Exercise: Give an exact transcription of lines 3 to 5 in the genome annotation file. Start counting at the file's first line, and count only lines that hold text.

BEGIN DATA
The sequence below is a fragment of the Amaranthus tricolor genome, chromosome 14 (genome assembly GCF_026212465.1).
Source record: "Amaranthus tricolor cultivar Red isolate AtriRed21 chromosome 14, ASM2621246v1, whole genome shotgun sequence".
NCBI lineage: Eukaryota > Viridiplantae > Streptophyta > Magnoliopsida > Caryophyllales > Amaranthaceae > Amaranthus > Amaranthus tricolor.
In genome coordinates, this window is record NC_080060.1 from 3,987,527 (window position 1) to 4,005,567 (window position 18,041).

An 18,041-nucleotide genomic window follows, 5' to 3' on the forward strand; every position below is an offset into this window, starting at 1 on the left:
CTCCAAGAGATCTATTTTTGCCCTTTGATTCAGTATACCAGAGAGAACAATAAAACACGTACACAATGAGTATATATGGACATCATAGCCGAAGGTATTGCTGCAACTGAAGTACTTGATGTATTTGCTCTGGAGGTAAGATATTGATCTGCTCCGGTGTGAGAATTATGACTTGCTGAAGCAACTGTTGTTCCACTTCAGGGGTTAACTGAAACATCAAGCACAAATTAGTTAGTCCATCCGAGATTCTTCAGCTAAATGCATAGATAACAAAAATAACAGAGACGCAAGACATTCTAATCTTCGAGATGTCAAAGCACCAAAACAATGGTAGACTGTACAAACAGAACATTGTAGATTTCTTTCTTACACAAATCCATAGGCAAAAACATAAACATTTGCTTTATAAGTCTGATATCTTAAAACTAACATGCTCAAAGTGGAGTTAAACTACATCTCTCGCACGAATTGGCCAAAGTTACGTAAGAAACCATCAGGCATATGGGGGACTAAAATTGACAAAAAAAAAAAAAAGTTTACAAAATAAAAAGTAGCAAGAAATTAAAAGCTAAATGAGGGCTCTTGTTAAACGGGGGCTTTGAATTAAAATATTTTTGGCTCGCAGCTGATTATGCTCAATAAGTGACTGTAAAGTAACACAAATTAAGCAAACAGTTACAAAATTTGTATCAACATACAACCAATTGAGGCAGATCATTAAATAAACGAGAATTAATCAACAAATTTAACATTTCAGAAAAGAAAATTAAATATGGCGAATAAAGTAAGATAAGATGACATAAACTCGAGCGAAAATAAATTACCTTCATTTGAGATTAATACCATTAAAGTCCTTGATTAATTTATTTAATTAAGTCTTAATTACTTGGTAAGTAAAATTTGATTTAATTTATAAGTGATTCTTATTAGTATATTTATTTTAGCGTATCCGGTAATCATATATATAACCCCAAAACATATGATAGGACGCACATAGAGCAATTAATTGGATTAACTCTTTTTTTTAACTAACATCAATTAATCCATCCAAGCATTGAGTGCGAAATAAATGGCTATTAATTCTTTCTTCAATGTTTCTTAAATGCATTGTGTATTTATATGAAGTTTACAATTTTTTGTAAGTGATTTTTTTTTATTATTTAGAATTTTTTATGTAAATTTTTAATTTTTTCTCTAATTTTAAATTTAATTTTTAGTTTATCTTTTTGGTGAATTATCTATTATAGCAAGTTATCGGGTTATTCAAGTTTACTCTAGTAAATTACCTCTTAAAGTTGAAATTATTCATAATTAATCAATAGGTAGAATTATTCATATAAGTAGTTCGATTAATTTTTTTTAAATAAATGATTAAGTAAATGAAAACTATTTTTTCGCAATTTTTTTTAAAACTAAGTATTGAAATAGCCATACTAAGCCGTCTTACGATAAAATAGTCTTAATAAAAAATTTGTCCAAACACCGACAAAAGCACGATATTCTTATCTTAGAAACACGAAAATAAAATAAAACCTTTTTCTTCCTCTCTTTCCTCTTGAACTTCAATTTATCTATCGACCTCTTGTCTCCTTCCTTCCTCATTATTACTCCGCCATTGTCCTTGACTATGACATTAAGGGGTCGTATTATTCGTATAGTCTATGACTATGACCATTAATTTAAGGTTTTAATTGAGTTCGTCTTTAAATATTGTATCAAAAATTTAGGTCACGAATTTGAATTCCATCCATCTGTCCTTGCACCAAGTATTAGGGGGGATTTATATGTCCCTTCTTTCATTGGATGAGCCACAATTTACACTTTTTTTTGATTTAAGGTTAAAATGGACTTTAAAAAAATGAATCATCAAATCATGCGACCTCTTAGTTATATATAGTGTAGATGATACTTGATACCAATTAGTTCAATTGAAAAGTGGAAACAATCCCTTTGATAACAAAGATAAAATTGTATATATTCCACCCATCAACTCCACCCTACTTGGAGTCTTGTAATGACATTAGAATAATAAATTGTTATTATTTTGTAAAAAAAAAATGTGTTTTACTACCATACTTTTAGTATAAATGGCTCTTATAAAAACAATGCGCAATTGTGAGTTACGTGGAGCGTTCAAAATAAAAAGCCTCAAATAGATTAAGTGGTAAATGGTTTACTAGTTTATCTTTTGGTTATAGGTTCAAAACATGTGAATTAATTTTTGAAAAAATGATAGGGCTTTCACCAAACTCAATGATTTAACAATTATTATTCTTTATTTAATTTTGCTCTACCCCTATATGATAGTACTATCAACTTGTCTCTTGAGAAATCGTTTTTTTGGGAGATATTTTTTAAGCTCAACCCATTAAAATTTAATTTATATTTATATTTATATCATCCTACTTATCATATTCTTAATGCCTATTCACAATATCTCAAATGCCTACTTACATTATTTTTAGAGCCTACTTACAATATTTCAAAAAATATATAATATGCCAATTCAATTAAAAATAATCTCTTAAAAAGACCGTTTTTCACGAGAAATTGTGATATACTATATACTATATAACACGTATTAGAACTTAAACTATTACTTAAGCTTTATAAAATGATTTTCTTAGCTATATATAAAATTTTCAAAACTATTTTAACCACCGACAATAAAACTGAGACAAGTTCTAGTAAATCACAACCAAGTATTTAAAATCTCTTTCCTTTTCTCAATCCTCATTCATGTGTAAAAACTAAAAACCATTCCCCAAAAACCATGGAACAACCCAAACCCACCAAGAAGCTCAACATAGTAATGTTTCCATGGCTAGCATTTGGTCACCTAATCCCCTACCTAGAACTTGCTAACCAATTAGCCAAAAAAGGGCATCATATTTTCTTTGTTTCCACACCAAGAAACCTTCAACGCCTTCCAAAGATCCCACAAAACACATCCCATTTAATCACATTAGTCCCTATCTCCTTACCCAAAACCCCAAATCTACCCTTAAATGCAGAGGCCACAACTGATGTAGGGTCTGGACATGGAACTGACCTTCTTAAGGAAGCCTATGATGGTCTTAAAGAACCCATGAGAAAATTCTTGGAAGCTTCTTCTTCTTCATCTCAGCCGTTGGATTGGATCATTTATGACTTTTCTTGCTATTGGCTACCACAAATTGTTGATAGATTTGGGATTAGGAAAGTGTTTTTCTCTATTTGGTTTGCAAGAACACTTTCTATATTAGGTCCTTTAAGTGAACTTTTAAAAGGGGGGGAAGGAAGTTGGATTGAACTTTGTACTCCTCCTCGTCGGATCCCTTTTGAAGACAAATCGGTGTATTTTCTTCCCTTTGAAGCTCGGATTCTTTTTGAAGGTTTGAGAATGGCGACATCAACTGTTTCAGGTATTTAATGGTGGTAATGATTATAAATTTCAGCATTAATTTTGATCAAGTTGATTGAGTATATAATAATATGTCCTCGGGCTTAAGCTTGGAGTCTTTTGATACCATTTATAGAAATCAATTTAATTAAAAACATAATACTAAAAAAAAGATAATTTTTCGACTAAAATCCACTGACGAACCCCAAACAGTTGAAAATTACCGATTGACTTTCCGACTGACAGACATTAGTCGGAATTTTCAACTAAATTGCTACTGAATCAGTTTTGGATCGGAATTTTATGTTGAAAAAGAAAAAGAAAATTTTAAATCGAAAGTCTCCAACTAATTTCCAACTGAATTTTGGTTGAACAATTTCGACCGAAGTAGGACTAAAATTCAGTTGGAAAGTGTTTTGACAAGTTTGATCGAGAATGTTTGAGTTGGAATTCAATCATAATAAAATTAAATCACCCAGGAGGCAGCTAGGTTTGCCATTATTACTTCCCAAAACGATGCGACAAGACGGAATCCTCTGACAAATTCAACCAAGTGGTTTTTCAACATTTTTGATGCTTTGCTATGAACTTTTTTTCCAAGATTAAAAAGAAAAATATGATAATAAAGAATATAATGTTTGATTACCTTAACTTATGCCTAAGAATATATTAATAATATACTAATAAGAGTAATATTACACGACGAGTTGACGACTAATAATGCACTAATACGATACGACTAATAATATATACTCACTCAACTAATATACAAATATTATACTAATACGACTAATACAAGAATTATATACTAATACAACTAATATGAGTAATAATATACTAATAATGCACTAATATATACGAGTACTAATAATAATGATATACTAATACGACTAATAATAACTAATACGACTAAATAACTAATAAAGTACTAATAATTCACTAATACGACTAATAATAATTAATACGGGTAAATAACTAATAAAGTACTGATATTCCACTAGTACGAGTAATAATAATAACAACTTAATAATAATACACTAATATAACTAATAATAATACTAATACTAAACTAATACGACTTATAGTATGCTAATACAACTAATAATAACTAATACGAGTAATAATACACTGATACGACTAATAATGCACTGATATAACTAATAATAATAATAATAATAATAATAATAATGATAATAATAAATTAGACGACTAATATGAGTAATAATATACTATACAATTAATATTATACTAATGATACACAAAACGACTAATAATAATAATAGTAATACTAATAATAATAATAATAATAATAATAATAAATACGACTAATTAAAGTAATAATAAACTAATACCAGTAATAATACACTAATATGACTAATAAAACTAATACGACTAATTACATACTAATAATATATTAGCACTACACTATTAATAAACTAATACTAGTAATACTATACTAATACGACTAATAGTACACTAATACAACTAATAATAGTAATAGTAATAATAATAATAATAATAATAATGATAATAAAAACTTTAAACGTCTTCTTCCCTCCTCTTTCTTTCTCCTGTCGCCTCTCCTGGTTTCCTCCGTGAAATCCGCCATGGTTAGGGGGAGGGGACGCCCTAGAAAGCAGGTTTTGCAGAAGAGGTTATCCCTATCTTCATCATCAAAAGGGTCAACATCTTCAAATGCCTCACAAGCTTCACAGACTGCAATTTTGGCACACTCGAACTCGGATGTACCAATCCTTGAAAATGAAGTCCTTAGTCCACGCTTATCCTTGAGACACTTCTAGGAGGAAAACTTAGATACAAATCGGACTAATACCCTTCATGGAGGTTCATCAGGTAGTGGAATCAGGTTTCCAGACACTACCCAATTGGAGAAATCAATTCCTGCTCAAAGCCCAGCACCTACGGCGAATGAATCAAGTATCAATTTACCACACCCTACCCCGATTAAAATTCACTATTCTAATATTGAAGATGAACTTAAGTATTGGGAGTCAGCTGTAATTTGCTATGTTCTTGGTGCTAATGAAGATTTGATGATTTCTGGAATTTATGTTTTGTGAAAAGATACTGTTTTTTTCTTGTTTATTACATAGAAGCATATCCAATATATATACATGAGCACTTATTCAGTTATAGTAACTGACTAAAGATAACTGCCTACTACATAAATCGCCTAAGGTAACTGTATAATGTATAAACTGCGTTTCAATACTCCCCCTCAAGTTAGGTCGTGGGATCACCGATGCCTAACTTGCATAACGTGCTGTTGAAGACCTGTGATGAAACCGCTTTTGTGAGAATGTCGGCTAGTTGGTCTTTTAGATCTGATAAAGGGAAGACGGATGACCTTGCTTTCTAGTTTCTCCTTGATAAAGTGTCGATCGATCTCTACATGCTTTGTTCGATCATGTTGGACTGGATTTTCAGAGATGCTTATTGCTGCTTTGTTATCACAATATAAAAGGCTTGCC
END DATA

NCBI lineage: Eukaryota > Viridiplantae > Streptophyta > Magnoliopsida > Caryophyllales > Amaranthaceae > Amaranthus > Amaranthus tricolor.
In genome coordinates, this window is record NC_080060.1 from 3,987,527 (window position 1) to 4,005,567 (window position 18,041).

An 18,041-nucleotide genomic window follows, 5' to 3' on the forward strand; every position below is an offset into this window, starting at 1 on the left: